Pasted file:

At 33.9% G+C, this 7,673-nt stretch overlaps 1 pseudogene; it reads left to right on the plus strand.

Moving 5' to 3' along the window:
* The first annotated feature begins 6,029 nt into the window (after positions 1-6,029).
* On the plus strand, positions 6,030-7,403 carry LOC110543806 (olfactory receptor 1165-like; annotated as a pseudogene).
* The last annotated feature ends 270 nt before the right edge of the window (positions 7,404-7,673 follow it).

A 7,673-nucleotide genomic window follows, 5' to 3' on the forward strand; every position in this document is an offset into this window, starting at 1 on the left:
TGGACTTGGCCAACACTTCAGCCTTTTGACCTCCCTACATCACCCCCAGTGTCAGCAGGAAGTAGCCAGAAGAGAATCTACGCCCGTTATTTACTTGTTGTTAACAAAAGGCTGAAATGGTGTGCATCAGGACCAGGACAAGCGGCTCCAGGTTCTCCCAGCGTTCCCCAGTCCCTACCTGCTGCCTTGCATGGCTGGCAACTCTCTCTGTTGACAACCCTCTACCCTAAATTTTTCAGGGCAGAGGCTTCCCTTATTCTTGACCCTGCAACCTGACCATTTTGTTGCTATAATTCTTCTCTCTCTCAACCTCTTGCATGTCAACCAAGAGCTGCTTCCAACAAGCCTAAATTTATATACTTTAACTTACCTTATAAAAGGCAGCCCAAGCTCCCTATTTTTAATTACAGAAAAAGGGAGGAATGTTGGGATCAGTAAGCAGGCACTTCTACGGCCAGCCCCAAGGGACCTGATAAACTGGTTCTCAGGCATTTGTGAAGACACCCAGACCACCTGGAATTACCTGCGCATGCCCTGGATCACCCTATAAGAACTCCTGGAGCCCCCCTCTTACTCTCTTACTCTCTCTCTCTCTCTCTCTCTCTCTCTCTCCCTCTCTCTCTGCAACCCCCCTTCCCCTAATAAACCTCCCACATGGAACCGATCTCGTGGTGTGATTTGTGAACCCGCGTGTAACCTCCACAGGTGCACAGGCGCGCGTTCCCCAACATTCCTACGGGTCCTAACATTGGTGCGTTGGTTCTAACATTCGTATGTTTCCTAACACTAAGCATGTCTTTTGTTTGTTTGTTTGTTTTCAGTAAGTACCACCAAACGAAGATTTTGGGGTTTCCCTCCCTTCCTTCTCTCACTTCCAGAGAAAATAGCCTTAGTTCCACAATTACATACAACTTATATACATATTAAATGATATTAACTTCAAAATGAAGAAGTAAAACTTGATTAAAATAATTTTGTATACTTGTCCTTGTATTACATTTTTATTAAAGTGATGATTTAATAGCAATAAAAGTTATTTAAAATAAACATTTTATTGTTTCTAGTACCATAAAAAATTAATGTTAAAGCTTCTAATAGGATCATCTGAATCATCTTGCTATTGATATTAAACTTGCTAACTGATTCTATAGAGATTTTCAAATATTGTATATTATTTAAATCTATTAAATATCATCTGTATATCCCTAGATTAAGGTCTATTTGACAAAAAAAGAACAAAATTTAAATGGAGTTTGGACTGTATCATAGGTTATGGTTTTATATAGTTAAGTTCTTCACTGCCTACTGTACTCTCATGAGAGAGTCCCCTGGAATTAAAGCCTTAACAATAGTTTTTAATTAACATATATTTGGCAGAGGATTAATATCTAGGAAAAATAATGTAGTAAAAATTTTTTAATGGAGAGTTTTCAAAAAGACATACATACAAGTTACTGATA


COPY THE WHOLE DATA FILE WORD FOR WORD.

At 33.9% G+C, this 7,673-nt stretch overlaps 1 pseudogene; it reads left to right on the plus strand.

Moving 5' to 3' along the window:
* The first annotated feature begins 6,029 nt into the window (after positions 1-6,029).
* On the plus strand, positions 6,030-7,403 carry LOC110543806 (olfactory receptor 1165-like; annotated as a pseudogene).
* The last annotated feature ends 270 nt before the right edge of the window (positions 7,404-7,673 follow it).

A 7,673-nucleotide genomic window follows, 5' to 3' on the forward strand; every position in this document is an offset into this window, starting at 1 on the left:
TGGACTTGGCCAACACTTCAGCCTTTTGACCTCCCTACATCACCCCCAGTGTCAGCAGGAAGTAGCCAGAAGAGAATCTACGCCCGTTATTTACTTGTTGTTAACAAAAGGCTGAAATGGTGTGCATCAGGACCAGGACAAGCGGCTCCAGGTTCTCCCAGCGTTCCCCAGTCCCTACCTGCTGCCTTGCATGGCTGGCAACTCTCTCTGTTGACAACCCTCTACCCTAAATTTTTCAGGGCAGAGGCTTCCCTTATTCTTGACCCTGCAACCTGACCATTTTGTTGCTATAATTCTTCTCTCTCTCAACCTCTTGCATGTCAACCAAGAGCTGCTTCCAACAAGCCTAAATTTATATACTTTAACTTACCTTATAAAAGGCAGCCCAAGCTCCCTATTTTTAATTACAGAAAAAGGGAGGAATGTTGGGATCAGTAAGCAGGCACTTCTACGGCCAGCCCCAAGGGACCTGATAAACTGGTTCTCAGGCATTTGTGAAGACACCCAGACCACCTGGAATTACCTGCGCATGCCCTGGATCACCCTATAAGAACTCCTGGAGCCCCCCTCTTACTCTCTTACTCTCTCTCTCTCTCTCTCTCTCTCTCTCTCCCTCTCTCTCTGCAACCCCCCTTCCCCTAATAAACCTCCCACATGGAACCGATCTCGTGGTGTGATTTGTGAACCCGCGTGTAACCTCCACAGGTGCACAGGCGCGCGTTCCCCAACATTCCTACGGGTCCTAACATTGGTGCGTTGGTTCTAACATTCGTATGTTTCCTAACACTAAGCATGTCTTTTGTTTGTTTGTTTGTTTTCAGTAAGTACCACCAAACGAAGATTTTGGGGTTTCCCTCCCTTCCTTCTCTCACTTCCAGAGAAAATAGCCTTAGTTCCACAATTACATACAACTTATATACATATTAAATGATATTAACTTCAAAATGAAGAAGTAAAACTTGATTAAAATAATTTTGTATACTTGTCCTTGTATTACATTTTTATTAAAGTGATGATTTAATAGCAATAAAAGTTATTTAAAATAAACATTTTATTGTTTCTAGTACCATAAAAAATTAATGTTAAAGCTTCTAATAGGATCATCTGAATCATCTTGCTATTGATATTAAACTTGCTAACTGATTCTATAGAGATTTTCAAATATTGTATATTATTTAAATCTATTAAATATCATCTGTATATCCCTAGATTAAGGTCTATTTGACAAAAAAAGAACAAAATTTAAATGGAGTTTGGACTGTATCATAGGTTATGGTTTTATATAGTTAAGTTCTTCACTGCCTACTGTACTCTCATGAGAGAGTCCCCTGGAATTAAAGCCTTAACAATAGTTTTTAATTAACATATATTTGGCAGAGGATTAATATCTAGGAAAAATAATGTAGTAAAAATTTTTTAATGGAGAGTTTTCAAAAAGACATACATACAAGTTACTGATA